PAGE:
The Royal College of Midwives and Slimming World are calling for clearer guidance on healthy weight management for expectant mothers, and more support, training and equipment for midwives.
NHS data shows that one in five women (21%) start pregnancy with a BMI in the ‘obese’ range. Yet there are no national guidelines for women, midwives or health professionals on weight management during pregnancy. Excess weight in pregnancy is linked to increased risk of miscarriage, premature birth, gestational diabetes and stillbirth, among other serious health issues.
Surveys of 110 midwives and 740 women, led by both Slimming World and the Royal College of Midwives, revealed that overweight expectant mothers are left feeling confused by the lack of clear information. Not only this, midwives are also concerned that they cannot offer the best support to these women in the absence of clear guidelines.
Nearly all of the women surveyed (91%) said that pregnancy was a time during which they were potentially more open than usual to healthy lifestyle messages, yet less than half discussed their weight with their midwife.Half of the women surveyed (48%) said that their midwife never spoke to them about their weight and more than one in 10 (11%) said they were not weighed throughout the duration of their pregnancy. Women are normally weighed at their first appointment with a midwife, usually between week eight and 12 of the pregnancy.
The survey of midwives showed that they also have some concerns about this issue. Almost half (43%) of midwives surveyed said they were not very confident or not at all confident about advising women on their weight management during pregnancy. A similar number (around 40%) said they were very worried or fairly worried about asking women to be weighed when it is not their first appointment.
Nearly two-thirds of midwives (62%) said they were worried about causing offence if they asked women to be weighed and almost a quarter (24.7%) said they did not have facilities to weigh women in all of the settings in which they provide antenatal care. Almost four-fifths of midwives (79%) said they would feel more confident talking about weight management with women if they had more training. The vast majority (90%) also said they would feel more confident if they had formal guidance on healthy weight gain in pregnancy.
Carolyn Pallister, Slimming World Public Health Manager and Dietitian, said: “The women who participated in this survey told us that they were more open to talking about a healthy lifestyle when they were pregnant so we need to make sure that midwives feel that they have the right training and resources to support that. As it stands, this is a significant missed opportunity to share healthy lifestyle messages and guidance.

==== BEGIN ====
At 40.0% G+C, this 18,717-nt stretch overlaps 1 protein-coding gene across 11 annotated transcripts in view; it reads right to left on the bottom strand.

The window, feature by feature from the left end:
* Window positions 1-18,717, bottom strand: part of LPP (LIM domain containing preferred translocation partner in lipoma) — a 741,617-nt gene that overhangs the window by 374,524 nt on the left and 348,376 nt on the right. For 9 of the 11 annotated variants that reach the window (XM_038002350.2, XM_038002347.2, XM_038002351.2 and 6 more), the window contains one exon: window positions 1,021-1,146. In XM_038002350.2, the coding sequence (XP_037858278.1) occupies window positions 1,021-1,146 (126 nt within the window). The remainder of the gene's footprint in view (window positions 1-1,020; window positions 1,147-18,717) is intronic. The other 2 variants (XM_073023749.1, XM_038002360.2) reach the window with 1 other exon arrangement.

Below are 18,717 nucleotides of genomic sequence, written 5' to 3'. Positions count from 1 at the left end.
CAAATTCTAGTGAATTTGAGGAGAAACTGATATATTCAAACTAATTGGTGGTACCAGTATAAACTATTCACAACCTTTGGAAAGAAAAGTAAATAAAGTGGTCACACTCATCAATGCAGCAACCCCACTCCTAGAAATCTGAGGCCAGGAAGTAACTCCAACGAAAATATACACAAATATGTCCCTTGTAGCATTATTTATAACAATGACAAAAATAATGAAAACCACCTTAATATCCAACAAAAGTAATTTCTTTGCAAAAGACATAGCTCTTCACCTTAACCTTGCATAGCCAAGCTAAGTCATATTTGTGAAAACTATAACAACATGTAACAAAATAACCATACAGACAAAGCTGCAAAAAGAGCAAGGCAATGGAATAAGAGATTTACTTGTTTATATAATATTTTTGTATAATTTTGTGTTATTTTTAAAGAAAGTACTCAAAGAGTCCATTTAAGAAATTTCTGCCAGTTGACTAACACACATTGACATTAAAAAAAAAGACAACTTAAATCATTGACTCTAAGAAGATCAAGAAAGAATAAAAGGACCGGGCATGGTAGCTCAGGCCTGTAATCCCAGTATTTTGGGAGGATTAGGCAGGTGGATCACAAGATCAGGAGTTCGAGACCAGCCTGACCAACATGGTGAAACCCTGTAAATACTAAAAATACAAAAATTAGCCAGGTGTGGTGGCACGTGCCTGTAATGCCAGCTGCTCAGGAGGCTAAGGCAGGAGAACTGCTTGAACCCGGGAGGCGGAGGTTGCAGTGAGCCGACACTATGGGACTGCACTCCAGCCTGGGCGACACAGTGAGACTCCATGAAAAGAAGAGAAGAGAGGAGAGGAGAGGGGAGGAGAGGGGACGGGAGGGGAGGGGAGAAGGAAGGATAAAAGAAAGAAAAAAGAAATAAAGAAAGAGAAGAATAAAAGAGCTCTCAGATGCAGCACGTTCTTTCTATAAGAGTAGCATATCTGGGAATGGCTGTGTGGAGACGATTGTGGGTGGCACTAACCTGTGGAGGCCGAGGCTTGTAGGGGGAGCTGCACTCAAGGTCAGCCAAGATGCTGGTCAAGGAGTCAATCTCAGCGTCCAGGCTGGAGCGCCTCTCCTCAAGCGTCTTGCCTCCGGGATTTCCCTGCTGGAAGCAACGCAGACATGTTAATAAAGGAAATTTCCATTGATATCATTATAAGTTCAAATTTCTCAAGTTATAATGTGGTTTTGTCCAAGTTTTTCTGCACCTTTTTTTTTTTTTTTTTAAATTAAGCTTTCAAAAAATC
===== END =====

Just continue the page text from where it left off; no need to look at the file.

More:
“As part of our partnership with the Royal College of Midwives, Slimming World welcomes pregnant members; however our service is very different for those that are expecting. We do not suggest any significant weight change – gain or loss – during pregnancy. Instead, we support members to eat a healthy, balanced diet and remain physically active where appropriate. Our priority is a happy, healthy, mum-to-be!
“Currently though, in the UK, women aren’t routinely weighed while pregnant and, in fact, not all midwives even have access to weighing scales at their clinic sites. Midwives are further held back by the absence of guidelines on how much weight is safe to gain during pregnancy, and by the lack of training on how to raise the issue of weight with women.
“The current situation is that women are left feeling confused and unsupported at this most important of times and that needs to change.”
Gill Walton, Chief Executive and General Secretary of the Royal College of Midwives, said: “There is strong evidence of the risks of obesity and excess weight gain in pregnancy and yet there are no UK guidelines on what constitutes a safe weight gain, and many midwives have to use their own initiative and refer to American guidance.
“There is a clear need for midwives to have the tools, guidance and training they need so that they can offer women the best possible support and care. This is especially pressing because of the potentially serious complications that can arise in pregnancy as a result of women being overweight or obese. It is a real concern that some midwives do not have access to that most basic piece of equipment, scales.
“We are calling for clear guidance on healthy weight management in pregnancy and will be looking at how we can take this forward so that women and midwives have the information, support and resources needed.”